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New York City Student Quit Stuyvesant to School Himself. Here’s How He Did It.

During the pandemic, Gregory Wickham’s parents let him leave the prestigious institution to complete high school on his own


Lee Hawkins | Wall Street Journal Opinion | July 7, 2021


When most of the 582,000 New York Public School students who opted to take classes remotely this past academic year are required to return to school buildings in September, Gregory Wickham will be taking classes from home.


The pandemic’s disruption helped the 17-year-old high school junior persuade his parents last year to allow him to drop out of Stuyvesant High School, one of the city’s most competitive schools, and home-school himself. He will continue home schooling his senior year.


“I knew I could learn more, and more efficiently, on my own,” Gregory said.


Gregory is one of about 43,000 students who pulled out of the city’s schools to home-school or enroll in a school elsewhere. During the 2020-21 school year, the number of students enrolled in the country’s largest school system from prekindergarten to grade 12 dropped to approximately 960,000, down about 4%, from the previous year, according to preliminary enrollment data from the city’s Department of Education.


In October, total home schooling enrollment in New York City was 10,667, an increase of 31% over October 2019, the department said.


“My husband and I are supporting him, but I would not say that we are 100% confident that he has made the right decision,” said Gregory’s mother, Alina Adams. “At a school like Stuyvesant, the biggest value-add is from the other kids, not from the teachers or the building. The fact is, we don’t know how this is going to turn out.”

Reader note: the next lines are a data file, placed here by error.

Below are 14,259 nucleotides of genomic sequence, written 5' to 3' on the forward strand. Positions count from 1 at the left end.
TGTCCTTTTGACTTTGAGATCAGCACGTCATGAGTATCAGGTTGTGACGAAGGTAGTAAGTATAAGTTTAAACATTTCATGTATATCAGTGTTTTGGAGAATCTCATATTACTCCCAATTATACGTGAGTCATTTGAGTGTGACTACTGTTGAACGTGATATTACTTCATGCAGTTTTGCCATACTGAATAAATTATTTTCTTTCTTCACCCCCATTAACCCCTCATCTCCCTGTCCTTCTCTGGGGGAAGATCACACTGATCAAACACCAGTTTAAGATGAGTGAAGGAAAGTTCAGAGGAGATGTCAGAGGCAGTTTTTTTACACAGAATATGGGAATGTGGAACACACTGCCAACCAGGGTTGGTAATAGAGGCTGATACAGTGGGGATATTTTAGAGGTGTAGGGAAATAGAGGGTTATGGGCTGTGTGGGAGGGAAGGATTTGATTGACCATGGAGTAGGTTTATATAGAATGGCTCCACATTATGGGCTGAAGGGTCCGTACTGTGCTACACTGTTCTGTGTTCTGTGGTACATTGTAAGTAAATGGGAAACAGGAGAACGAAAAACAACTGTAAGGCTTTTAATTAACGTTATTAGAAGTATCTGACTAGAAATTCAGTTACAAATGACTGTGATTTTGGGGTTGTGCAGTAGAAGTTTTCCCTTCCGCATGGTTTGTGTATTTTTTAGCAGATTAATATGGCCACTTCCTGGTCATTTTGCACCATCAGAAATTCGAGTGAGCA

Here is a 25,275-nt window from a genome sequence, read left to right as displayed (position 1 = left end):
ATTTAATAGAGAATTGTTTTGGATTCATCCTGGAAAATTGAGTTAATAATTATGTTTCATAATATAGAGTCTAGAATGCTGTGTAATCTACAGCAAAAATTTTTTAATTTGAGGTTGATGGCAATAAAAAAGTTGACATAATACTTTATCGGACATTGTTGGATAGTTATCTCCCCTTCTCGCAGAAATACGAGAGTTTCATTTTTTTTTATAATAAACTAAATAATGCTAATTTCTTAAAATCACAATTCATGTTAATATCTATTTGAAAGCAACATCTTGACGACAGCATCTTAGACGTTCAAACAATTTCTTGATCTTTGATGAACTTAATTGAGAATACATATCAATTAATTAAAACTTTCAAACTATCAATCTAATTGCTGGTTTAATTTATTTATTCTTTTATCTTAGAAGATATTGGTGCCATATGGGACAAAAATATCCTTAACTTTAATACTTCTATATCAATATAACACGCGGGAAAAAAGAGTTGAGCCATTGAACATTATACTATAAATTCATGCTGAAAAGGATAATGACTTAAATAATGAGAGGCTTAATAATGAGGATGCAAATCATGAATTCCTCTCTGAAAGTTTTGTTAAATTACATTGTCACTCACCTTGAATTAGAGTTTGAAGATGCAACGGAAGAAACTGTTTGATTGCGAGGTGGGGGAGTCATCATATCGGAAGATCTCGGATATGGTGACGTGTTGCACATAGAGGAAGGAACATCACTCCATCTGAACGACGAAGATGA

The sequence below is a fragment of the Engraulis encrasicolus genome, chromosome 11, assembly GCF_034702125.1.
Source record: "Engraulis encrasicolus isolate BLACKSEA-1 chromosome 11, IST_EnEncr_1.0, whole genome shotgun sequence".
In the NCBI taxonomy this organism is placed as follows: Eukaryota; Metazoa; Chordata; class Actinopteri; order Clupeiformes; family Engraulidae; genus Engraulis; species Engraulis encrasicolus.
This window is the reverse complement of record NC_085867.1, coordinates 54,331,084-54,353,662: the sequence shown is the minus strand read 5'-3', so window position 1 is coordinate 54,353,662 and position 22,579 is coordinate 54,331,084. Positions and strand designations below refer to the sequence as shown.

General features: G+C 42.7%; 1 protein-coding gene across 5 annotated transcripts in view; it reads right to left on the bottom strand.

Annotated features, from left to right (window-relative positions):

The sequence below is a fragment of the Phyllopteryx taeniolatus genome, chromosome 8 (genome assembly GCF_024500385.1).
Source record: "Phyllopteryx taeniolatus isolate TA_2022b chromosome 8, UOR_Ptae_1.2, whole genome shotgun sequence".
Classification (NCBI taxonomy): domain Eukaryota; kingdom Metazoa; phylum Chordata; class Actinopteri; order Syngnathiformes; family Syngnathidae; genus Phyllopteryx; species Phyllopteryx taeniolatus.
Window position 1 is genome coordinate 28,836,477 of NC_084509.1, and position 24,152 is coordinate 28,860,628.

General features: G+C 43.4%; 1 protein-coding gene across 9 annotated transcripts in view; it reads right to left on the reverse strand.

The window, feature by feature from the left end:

Stuyvesant didn’t respond to requests seeking comment.


Home schooling represented 3% of students nationally in 2016, the latest figures available, compared with 88% for public and charter schools and 9% for private schools, according to the National Center for Education Statistics. After coronavirus pandemic closed schools across the country last year, data from several states show that more parents decided to take control of their children’s curriculum and schedule.


According to a 2016 study by the National Home Education Research Institute, which conducts and collects research about home schooling, home-schooled students scored 15 to 30 percentage points higher on standardized academic achievement tests than students in traditional schools.


Home school wasn’t a new idea for Gregory. He started lobbying his parents as a fourth-grader. He told them that he wanted to skip high school after middle school and start college at 14. Ultimately, he gained admission into Stuyvesant, which his older brother and his father had attended. He said that he maintained A grades while there. He also excelled in dance outside of school. After several months of remote instruction at his home in Manhattan following school closures in March 2020, he asked his parents if he could quit.